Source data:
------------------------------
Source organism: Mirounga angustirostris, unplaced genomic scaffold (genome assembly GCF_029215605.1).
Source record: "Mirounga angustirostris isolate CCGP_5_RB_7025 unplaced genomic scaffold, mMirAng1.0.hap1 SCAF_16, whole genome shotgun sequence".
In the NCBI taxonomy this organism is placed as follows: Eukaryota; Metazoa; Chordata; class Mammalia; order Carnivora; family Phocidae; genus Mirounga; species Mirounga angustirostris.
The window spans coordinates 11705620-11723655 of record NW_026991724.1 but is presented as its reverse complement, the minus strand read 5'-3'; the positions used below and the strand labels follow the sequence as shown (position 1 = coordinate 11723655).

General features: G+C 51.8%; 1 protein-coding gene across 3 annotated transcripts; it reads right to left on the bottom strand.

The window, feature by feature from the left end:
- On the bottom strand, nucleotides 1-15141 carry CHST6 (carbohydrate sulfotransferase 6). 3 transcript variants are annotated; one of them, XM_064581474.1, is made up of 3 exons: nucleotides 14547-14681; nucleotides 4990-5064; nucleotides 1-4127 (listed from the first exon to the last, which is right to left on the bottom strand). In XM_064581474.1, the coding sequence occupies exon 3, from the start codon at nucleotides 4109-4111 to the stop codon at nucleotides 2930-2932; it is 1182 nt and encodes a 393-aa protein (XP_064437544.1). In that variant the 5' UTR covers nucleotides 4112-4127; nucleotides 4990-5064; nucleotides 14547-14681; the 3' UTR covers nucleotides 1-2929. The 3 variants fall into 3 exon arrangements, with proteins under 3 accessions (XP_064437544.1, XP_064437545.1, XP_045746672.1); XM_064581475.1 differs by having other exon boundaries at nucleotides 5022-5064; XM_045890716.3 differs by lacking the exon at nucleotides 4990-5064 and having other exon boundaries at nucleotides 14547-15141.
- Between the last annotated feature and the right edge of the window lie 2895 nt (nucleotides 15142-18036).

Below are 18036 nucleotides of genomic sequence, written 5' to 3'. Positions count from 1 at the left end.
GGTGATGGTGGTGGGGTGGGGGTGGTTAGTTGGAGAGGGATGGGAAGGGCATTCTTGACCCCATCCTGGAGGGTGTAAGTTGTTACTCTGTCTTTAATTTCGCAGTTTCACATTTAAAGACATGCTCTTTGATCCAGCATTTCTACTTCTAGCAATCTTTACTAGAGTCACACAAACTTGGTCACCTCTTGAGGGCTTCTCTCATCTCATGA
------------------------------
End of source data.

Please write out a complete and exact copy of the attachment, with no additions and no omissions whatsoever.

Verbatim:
Source organism: Mirounga angustirostris, unplaced genomic scaffold (genome assembly GCF_029215605.1).
Source record: "Mirounga angustirostris isolate CCGP_5_RB_7025 unplaced genomic scaffold, mMirAng1.0.hap1 SCAF_16, whole genome shotgun sequence".
In the NCBI taxonomy this organism is placed as follows: Eukaryota; Metazoa; Chordata; class Mammalia; order Carnivora; family Phocidae; genus Mirounga; species Mirounga angustirostris.
The window spans coordinates 11705620-11723655 of record NW_026991724.1 but is presented as its reverse complement, the minus strand read 5'-3'; the positions used below and the strand labels follow the sequence as shown (position 1 = coordinate 11723655).

General features: G+C 51.8%; 1 protein-coding gene across 3 annotated transcripts; it reads right to left on the bottom strand.

The window, feature by feature from the left end:
- On the bottom strand, nucleotides 1-15141 carry CHST6 (carbohydrate sulfotransferase 6). 3 transcript variants are annotated; one of them, XM_064581474.1, is made up of 3 exons: nucleotides 14547-14681; nucleotides 4990-5064; nucleotides 1-4127 (listed from the first exon to the last, which is right to left on the bottom strand). In XM_064581474.1, the coding sequence occupies exon 3, from the start codon at nucleotides 4109-4111 to the stop codon at nucleotides 2930-2932; it is 1182 nt and encodes a 393-aa protein (XP_064437544.1). In that variant the 5' UTR covers nucleotides 4112-4127; nucleotides 4990-5064; nucleotides 14547-14681; the 3' UTR covers nucleotides 1-2929. The 3 variants fall into 3 exon arrangements, with proteins under 3 accessions (XP_064437544.1, XP_064437545.1, XP_045746672.1); XM_064581475.1 differs by having other exon boundaries at nucleotides 5022-5064; XM_045890716.3 differs by lacking the exon at nucleotides 4990-5064 and having other exon boundaries at nucleotides 14547-15141.
- Between the last annotated feature and the right edge of the window lie 2895 nt (nucleotides 15142-18036).

Below are 18036 nucleotides of genomic sequence, written 5' to 3'. Positions count from 1 at the left end.
GGTGATGGTGGTGGGGTGGGGGTGGTTAGTTGGAGAGGGATGGGAAGGGCATTCTTGACCCCATCCTGGAGGGTGTAAGTTGTTACTCTGTCTTTAATTTCGCAGTTTCACATTTAAAGACATGCTCTTTGATCCAGCATTTCTACTTCTAGCAATCTTTACTAGAGTCACACAAACTTGGTCACCTCTTGAGGGCTTCTCTCATCTCATGA